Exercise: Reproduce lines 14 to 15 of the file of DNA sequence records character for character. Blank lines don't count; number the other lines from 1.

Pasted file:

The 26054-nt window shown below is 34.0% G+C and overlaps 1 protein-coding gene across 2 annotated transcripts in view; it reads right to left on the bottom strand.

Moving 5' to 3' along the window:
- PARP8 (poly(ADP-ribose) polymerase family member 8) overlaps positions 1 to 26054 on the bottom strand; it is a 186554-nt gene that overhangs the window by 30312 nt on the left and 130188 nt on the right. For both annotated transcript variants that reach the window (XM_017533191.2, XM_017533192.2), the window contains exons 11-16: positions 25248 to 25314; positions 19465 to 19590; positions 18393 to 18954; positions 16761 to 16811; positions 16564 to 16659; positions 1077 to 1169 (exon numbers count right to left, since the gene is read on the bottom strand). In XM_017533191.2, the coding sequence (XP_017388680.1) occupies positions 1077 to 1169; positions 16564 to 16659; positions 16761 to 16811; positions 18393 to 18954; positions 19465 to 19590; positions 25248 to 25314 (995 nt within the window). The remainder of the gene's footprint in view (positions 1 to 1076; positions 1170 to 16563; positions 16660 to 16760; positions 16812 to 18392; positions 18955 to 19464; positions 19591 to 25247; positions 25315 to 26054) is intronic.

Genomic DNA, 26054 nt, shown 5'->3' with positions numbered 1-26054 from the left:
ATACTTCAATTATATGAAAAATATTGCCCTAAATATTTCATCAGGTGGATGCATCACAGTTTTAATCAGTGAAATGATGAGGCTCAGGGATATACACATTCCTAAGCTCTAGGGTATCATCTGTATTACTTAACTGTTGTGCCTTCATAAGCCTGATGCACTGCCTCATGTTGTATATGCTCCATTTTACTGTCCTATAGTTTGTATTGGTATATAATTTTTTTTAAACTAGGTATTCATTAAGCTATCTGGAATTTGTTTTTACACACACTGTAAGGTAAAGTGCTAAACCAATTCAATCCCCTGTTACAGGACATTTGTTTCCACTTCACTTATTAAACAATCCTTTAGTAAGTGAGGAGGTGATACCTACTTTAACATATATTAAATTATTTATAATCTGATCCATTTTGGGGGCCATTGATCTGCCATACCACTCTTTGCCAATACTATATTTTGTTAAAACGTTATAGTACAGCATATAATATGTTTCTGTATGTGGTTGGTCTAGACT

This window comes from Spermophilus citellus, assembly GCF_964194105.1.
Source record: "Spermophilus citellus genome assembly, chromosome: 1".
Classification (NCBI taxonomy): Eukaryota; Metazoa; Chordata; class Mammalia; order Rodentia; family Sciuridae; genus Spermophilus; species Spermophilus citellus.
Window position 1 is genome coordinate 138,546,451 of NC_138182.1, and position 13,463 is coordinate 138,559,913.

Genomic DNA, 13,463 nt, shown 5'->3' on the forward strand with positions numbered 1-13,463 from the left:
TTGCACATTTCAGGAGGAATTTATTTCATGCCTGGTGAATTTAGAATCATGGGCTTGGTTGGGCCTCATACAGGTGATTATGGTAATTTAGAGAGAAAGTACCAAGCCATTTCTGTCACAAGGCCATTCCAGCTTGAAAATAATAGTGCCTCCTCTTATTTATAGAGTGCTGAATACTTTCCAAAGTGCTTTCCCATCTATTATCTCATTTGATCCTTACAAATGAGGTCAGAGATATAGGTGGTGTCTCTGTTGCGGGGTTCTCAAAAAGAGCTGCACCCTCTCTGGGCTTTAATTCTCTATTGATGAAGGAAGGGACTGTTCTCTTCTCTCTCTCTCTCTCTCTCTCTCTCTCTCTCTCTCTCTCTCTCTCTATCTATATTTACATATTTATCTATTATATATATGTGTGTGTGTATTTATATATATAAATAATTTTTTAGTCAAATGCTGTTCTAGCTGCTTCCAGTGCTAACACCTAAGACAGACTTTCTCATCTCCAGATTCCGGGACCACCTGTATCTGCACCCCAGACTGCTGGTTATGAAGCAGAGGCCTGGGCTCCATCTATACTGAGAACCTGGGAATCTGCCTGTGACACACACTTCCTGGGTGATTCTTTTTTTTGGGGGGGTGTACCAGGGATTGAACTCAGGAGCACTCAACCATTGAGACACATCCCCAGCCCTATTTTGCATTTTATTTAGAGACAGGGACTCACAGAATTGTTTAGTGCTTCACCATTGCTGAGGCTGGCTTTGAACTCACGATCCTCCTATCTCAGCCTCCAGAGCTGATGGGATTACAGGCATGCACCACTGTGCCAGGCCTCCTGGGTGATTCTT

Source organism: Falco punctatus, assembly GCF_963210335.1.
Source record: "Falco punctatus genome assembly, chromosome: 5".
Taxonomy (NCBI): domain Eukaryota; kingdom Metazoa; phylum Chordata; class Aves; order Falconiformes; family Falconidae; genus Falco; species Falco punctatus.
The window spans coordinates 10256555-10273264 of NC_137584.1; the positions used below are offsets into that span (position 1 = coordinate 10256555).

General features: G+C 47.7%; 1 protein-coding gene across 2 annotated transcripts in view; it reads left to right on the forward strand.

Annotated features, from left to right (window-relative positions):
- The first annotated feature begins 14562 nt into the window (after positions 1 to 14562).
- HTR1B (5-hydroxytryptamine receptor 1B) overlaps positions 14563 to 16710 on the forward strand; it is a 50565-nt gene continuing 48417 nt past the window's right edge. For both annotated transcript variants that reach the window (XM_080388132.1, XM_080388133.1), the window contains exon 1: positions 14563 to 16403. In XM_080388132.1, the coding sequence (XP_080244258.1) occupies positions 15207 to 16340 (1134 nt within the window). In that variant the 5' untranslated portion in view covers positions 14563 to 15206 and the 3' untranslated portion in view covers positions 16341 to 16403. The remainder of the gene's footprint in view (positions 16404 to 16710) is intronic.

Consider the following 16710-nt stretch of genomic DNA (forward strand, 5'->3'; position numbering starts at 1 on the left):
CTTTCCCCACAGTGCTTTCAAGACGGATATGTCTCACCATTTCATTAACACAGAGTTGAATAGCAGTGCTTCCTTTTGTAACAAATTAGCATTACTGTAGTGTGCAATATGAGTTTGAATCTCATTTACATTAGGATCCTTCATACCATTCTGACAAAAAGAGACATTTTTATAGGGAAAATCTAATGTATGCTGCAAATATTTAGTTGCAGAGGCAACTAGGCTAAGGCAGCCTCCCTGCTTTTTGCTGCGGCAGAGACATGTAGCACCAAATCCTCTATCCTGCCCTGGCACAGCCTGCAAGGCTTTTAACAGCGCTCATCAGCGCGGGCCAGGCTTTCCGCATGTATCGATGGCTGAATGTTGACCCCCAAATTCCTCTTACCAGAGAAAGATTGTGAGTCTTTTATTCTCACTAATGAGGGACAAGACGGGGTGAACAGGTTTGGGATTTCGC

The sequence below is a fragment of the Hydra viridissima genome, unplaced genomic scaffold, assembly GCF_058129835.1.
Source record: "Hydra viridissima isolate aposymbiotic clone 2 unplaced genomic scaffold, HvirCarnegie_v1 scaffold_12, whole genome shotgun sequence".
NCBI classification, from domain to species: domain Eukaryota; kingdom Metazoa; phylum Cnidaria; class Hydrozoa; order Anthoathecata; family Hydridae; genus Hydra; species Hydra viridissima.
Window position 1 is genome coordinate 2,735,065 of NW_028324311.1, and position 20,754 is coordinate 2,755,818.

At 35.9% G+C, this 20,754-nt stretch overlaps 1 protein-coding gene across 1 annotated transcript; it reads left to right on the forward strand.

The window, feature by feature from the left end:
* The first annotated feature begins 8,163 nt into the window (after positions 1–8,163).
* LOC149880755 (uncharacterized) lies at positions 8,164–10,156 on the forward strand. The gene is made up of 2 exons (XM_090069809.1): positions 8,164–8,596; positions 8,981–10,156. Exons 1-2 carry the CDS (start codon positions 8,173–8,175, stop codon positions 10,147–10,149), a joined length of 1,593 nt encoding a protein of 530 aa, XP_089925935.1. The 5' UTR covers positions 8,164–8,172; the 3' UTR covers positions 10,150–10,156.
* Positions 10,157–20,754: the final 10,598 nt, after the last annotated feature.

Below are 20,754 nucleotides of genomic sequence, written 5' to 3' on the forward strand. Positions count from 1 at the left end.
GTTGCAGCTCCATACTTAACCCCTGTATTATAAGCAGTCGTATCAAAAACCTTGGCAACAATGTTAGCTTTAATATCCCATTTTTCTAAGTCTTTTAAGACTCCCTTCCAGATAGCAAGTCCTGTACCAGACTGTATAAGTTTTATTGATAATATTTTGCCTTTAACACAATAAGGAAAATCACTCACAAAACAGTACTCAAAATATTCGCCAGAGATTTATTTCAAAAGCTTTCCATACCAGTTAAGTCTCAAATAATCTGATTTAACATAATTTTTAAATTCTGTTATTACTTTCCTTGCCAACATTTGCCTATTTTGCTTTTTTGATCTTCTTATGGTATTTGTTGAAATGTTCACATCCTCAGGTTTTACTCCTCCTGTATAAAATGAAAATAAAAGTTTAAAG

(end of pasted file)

Taxonomy (NCBI): domain Eukaryota; kingdom Metazoa; phylum Chordata; class Aves; order Falconiformes; family Falconidae; genus Falco; species Falco punctatus.
The window spans coordinates 10256555-10273264 of NC_137584.1; the positions used below are offsets into that span (position 1 = coordinate 10256555).